No country balances past and present as deftly as Japan. You can take one of the world’s fastest trains from the megalopolis of Tokyo and stay in a ryokan in Kyoto, eating and sleeping, participating in a tea ceremony and trying to stay awake through a Noh play, as you would have four centuries ago. Both eras coexist in a stunning exhibition at the Getty Museum, which has drawn on its own collection and secured loans to present photographs by Hiroshi Hamaya (1915-1999) and Kansuke Yamamoto (1914-1917).
By Michael Webb
“Dearest Daddy,” wrote Phyllis Lambert to her father, Samuel Bronfman, CEO of the Seagram Distillery Company. It was 1954, she was working as an artist in Paris, and he had sent her a rendering of the tower he planned to build on Park Avenue as his New York headquarters. In eight closely-typed pages she ridiculed the design by Pereira and Luckman, and pleaded for architecture of the highest quality. “You have a great responsibility,” she told him, “your building is not only for the people of your companies, it is much more for all people, in New York and the rest of the world.” He was persuaded, put her in charge of the project, and she selected Mies van der Rohe, partnered with Philip Johnson, to create the greatest corporate tower in America.
A half century later, she recalls the birth pains of the Seagram Building, which opened in 1959, the same year as Wright’s Guggenheim Museum. The struggle—with corporate bean-counters and city regulators—was arduous, but she fought relentlessly to ensure that Mies would realize his vision, with no compromises. As an architectural historian, she traces the influence on Mies of Karl Friedrich Schinkel, the greatest of 19th-century German architects, and Bruno Taut, the early 20th-century apostle of glass architecture. She finds the seed of this masterpiece in the 1921-22 sketches he made for glass towers in Berlin. And she sees his Barcelona Pavilion as a model for the fusion of building and plaza—an open space she likens to a clearing in the forest of the city. Urbanist William Whyte described this plaza as “one of the great urban places of the world, in its way as significant as the Piazza San Marco in Venice.” Having shepherded Mies’s great work to completion, Lambert remained a vigilant custodian, securing landmark protection and fighting threats to its integrity.
Seagram is a total work of art, not least for Philip Johnson’s Four Seasons restaurant and the many works of sculpture displayed on its plaza. Impeccably built from the finest materials, it has grown in value as other buildings of that era have required costly retrofits. Few American corporations have the vision or will to aim so high, and most developers slash costs to boost profits, with little concern for excellence. Lambert’s 1954 letter and the book that grew from it should be required reading for everyone who plans to build in the public realm--particularly in Los Angeles where clients routinely settle for the mediocre.
Reviewed by Michael Webb
In this sumptuous catalog to a landmark exhibition, MoMA curator Leah Dickerman likens the shift to abstraction that began a century ago to the rewriting of the rules of art in the Renaissance. She quotes the poet and critic Guillaume Apollinaire: “Young painters of the extreme schools want to make pure painting, an entirely new art form,” he wrote in 1912. “It is only at its beginning, and not yet as abstract as it wants to be.” The shift occurred at dizzying speed. Within a few years, Picasso, Kandinsky, Malevich, Mondrian, Leger and many other artists had pushed abstraction to its limits and begun to chart its vast potential. Modernists challenged the establishment in Moscow and St Petersburg, Paris and Munich, Vienna and Zurich, even in such philistine cities as New York and London.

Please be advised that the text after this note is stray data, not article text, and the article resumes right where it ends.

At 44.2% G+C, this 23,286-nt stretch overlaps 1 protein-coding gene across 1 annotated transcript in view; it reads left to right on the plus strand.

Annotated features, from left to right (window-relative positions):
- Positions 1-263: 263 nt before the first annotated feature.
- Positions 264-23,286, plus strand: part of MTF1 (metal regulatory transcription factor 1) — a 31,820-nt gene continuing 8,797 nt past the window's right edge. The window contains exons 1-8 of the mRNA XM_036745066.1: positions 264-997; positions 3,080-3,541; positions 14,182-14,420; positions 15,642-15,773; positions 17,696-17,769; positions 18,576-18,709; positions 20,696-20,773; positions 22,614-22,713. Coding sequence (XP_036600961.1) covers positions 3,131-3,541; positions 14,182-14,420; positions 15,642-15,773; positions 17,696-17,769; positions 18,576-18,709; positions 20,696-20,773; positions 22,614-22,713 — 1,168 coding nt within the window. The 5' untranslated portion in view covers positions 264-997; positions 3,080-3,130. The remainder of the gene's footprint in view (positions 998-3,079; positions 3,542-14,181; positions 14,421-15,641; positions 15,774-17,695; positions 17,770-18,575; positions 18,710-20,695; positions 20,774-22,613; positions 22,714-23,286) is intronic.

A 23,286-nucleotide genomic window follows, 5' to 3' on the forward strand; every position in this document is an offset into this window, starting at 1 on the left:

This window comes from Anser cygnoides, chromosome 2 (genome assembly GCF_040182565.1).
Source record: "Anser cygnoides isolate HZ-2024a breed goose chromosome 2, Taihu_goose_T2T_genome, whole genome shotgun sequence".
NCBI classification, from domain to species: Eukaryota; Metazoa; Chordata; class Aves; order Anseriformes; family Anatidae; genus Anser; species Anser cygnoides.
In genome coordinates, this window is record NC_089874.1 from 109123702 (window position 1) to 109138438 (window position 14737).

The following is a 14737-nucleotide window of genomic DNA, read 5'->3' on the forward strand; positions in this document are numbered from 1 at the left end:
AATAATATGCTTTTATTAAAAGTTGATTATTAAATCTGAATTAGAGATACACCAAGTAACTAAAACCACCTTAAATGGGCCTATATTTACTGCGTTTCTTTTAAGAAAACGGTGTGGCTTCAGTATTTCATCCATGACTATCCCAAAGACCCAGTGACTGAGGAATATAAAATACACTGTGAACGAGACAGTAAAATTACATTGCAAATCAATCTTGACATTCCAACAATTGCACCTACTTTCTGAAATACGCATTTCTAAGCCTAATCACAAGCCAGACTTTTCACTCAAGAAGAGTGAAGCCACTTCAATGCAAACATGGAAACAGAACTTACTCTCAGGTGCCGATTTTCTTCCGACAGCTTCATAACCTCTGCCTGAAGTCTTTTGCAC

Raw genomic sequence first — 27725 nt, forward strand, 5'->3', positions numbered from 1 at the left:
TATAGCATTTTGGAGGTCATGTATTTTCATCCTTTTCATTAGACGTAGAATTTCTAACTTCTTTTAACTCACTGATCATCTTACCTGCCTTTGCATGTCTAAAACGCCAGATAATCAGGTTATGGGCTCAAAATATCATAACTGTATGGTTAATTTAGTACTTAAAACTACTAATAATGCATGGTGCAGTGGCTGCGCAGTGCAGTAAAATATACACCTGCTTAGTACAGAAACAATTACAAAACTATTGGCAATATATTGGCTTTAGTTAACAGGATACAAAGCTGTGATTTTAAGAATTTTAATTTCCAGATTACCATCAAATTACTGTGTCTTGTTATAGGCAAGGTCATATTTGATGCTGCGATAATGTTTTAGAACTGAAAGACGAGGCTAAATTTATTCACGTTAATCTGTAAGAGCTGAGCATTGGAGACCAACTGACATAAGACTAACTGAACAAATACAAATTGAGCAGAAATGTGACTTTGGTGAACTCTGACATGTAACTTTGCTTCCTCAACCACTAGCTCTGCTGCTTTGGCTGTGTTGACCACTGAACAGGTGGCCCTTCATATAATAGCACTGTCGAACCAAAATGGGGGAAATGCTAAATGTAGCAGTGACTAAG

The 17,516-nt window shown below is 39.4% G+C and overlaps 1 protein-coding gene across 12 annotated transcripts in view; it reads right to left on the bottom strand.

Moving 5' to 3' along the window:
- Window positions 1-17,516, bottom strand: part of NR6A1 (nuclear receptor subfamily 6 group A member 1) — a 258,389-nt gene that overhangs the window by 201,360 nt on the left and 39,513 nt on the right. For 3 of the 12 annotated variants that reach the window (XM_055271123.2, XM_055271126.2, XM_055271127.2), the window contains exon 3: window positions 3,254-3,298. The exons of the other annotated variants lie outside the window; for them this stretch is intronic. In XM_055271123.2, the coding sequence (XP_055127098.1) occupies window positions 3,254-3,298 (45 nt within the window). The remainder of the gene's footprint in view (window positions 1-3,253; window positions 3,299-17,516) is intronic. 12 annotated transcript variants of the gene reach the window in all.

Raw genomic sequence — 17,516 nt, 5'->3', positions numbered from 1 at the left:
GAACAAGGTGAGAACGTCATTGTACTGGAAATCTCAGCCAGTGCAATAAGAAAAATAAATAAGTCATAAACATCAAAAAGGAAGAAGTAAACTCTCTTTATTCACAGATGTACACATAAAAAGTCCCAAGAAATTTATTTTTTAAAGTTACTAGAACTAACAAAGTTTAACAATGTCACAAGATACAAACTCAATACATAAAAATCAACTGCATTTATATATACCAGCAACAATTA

By Jack Skelley
While the commercial real estate market remains in the doldrums, with high vacancies and low rents, one submarket is on fire: Tech. Companies such as Google and YouTube are expanding into Southern California, for example, and gobbling up all the “cool” buildings. You know, old bow-truss warehouses turned into creative space that feels authentic, textured, scaled to the individual, and not “corporate” like most traditional office buildings.
Some people collect stamps. Others collect teapots. Designer Coryne Lovick collects chairs. The interior designer has been acquiring them for years—scouring flea markets for intriguing seats and amassing a collection that has come to require storage. In her design work, too, chairs have played a starring role. “When I put unique chairs in my own jobs, they were almost pieces of art on their own and could set a room apart,” she explains. And therein lay a problem.
As a chair aficionado, always looking for stunning seating statements for her projects, Lovick says she “saw an increasingly growing hole in the marketplace for interesting, different and comfortable chairs.” She took matters into her own hands and recently launched her first-ever furniture collection featuring a range of chairs inspired by some of her vintage finds. The line runs the gamut from contemporary riffs on classic designs such as wing chairs and club chairs (complete with cabriole legs) to more modern looks.
In particular, Lovick’s Z Chair has a particularly 21st-century feel. Based on a vintage design that captured her heart, “The shape of this chair is totally unique for the marketplace,” she says. “You can add buttons to make it retro or add nail heads to make it more traditional. Although I present it as a dining chair it works as a side chair in any living space. Upholster it in a multicolor hide and it becomes quite a conversation piece and really makes a statement in the room.”
If you’re LA this week for the Pacific Design Center’s Westweek, stop by the Mimi London showroom there to check out her collection. The space “is a true icon of the design industry,” Lovick notes.